This is the fourth piece in an essay series on bringing humanity back to life and positively transforming the way we live, work, and operate in our always-connected 21st-century environment. You can explore the rest of the series here!
It’s easy to become overwhelmed by all the noise of modern life. Whether technology-driven communications (IM, Slack, email, social, etc) or self-comparisons with other people we discover who have/work/live in a manner desirable to us, outside noise often has negative impacts on our moods and our minds, as our lizard brain acts up and tells us “no you can’t” or “that’s impossible, you’ll never do that!”. Occasionally we may even become paralyzed by all our comparisons and desires that we think “I’ll never catch up to them!” and run away in fear. No bueño!
This piece will explore how our mindsets can be key to creating our best work, and offer up a practice you can explore that may help shift your thinking and get out of those ruts.
As a starting point, let’s explore two modes of mindset — positive and negative — and how I’ve found them to affect our thoughts, our perspectives, and the work we produce.
Negative thoughts have a way of taking over everything. They make us dread our to do lists, tell ourselves we have no idea how to do something, and can generally ruin whatever mood we’re in. If unchecked, they can consume the entirety of our lives and make even the smallest of tasks seem like insurmountable missions where the odds are stacked unfavorably against us, regardless of what skill, experience, and tenacity we possess.
They can be triggered by the tiniest of things, throwing us off course from whatever semblance of confidence and excitement we typically operate with. They creep up out of nowhere and negatively impact our moments, causing feelings of overwhelm, anxiety, and debilitation. The struggle with self doubt, insecurity, stress and anxiety is real, is a part of life, and must be recognized and talked about.
But amidst all this negativity, there’s a better way. A way that empowers us to prevent those negative emotions from impacting our moods, our minds, and our work.
For me, I recognized it when I became aware of past moments when I felt empowered, excited, and ambitious. When I had a vision and felt confident in where I was going.
I noticed this came about when I was surrounded by people who supported me and constructively challenged me, and I realized that in those moments of feeling unstoppable, none of the fear was there, none of the comparisons got in my way, and none of the challenges felt too big or insurmountable. In fact, everything felt fully achievable and completely within reach — and that’s how I want to feel as I move through my day!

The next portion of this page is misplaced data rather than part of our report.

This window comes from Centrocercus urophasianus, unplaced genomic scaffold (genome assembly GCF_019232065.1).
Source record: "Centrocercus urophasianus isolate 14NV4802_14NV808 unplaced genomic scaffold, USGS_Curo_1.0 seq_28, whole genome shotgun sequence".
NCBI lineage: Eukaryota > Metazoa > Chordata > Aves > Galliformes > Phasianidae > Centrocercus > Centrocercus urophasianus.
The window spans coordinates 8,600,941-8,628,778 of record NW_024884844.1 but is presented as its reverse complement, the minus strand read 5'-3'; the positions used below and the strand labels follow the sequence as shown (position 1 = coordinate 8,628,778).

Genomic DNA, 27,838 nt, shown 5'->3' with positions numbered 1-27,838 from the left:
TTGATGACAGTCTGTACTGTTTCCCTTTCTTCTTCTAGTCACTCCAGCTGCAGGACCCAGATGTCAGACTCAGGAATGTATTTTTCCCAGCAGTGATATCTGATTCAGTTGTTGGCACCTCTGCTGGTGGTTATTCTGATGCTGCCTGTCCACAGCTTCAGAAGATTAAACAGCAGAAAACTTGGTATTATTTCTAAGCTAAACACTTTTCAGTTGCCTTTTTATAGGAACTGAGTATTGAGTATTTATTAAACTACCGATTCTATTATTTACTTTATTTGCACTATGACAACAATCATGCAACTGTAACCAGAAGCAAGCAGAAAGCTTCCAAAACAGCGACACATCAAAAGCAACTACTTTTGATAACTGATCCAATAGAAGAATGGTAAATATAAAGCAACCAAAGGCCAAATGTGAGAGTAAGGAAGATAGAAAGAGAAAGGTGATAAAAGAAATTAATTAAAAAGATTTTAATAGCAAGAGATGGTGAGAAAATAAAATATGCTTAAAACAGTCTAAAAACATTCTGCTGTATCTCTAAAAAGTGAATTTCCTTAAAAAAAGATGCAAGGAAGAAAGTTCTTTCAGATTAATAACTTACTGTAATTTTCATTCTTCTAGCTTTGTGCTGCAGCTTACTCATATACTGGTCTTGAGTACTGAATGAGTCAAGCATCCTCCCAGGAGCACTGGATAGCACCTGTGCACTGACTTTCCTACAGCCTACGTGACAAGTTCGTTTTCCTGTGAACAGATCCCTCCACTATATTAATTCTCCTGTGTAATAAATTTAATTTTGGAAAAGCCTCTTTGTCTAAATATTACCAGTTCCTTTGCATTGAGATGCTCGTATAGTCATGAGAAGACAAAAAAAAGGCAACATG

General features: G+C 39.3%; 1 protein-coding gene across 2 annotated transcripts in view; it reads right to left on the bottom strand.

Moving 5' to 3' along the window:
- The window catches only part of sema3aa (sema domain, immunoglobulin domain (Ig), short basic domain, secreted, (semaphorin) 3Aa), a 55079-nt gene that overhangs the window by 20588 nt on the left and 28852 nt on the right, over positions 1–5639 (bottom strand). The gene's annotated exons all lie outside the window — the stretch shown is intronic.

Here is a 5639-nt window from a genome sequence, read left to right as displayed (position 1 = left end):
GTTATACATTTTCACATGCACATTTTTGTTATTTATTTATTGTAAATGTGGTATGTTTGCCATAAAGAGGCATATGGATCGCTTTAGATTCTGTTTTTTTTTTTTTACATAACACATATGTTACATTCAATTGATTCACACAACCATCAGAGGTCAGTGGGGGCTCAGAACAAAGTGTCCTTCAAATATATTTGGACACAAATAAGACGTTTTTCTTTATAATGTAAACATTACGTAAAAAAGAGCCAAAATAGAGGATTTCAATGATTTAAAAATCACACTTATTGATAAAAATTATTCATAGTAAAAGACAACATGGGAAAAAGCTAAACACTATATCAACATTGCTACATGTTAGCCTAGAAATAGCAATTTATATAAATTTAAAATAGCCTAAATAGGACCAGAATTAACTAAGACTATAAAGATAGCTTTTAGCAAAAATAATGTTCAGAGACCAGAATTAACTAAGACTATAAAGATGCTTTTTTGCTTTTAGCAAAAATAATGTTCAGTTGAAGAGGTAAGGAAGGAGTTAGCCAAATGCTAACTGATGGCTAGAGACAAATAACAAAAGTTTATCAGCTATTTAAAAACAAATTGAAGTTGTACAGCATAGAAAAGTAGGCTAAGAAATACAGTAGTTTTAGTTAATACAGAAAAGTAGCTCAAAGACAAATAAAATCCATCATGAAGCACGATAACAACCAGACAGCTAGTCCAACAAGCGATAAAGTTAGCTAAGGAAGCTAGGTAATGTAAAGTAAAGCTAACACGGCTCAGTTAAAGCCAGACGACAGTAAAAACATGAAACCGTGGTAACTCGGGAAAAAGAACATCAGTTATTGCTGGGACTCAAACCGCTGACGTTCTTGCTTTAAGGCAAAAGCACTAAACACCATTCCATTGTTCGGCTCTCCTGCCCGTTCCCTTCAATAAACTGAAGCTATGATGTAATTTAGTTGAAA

So, I started thinking about the difference in mindset and realized it was simply a matter of positive against negative. When I was negative, I would tell myself “no you can’t” and would be unable to find my way into a groove of work, which would lead to more self doubt, mental self-abuse, and mental paralysis when approaching my work.
On the flip side, when I was feeling positive and excited, I noticed I was able to be my most creative, feel my most confident, and be my most optimistic, which further perpetuated positive feelings about the moves I was making and the work I was doing — which in turn led to my best creative output! Voilà!
This recognition has completely changed the way I approach my work and the moments I experience throughout each day.
It’s easy to look at all the work we have in front of us and see the patterns of negative mindsets contrasted with positive mindsets. Whether creating a new client presentation, designing a workshop, or simply approaching a prospect in conversation, regularly making note of the mindset you’re operating with can actually go a long way. As an example, if you’re feeling positive and confident, great! Roll with it and all will work out for the best. If you’re feeling negative and grumpy, and berating yourself mentally, however, recognize you have some work to do and that you may perhaps benefit from a shift in mindset.
And how can you do that?
As humans, by searching for — and making note of — the things we’re happy about, and expressing it in any way (verbal, written, mental, etc), we can attempt to take control of our mood and mindset, and shift how we approach the present moment. The outcome of this practice can be increased happiness and a more positive mindset, which in turn can lead to more confidence, heightened creativity, and a more fulfilling in-the-moment experience. Of course, there will be times when this does not work, but for most points throughout our days, gratitude is an excellent way to move from negative to positive.
So, I’ve put together a quick practice for you to keep on the forefront of your mind, with the intention of finding more joy throughout your days and feeling senses of accomplishment amidst crazy, hectic work environments:
- Whatever the task, choose positivity!
- Be aware of your mindset and mood, and recognize when you’re operating from a negative place.
- Experiment with various gratitude practices to see if/how you can bring yourself into a positive mindset:
- Try writing down the three things you find joy in right now
- If you don’t want to write, take a moment to think about what brings you joy and let your mind wander on that person/thing/place/etc for a bit
- These could be anything from “I’m grateful for my client because they continually challenge me” to “I’m grateful Mary was willing to get lunch and talk about our team struggles” to “I’m grateful it’s sunny out!”
Now go enjoy the perks that come from approaching your work with a positive mindset!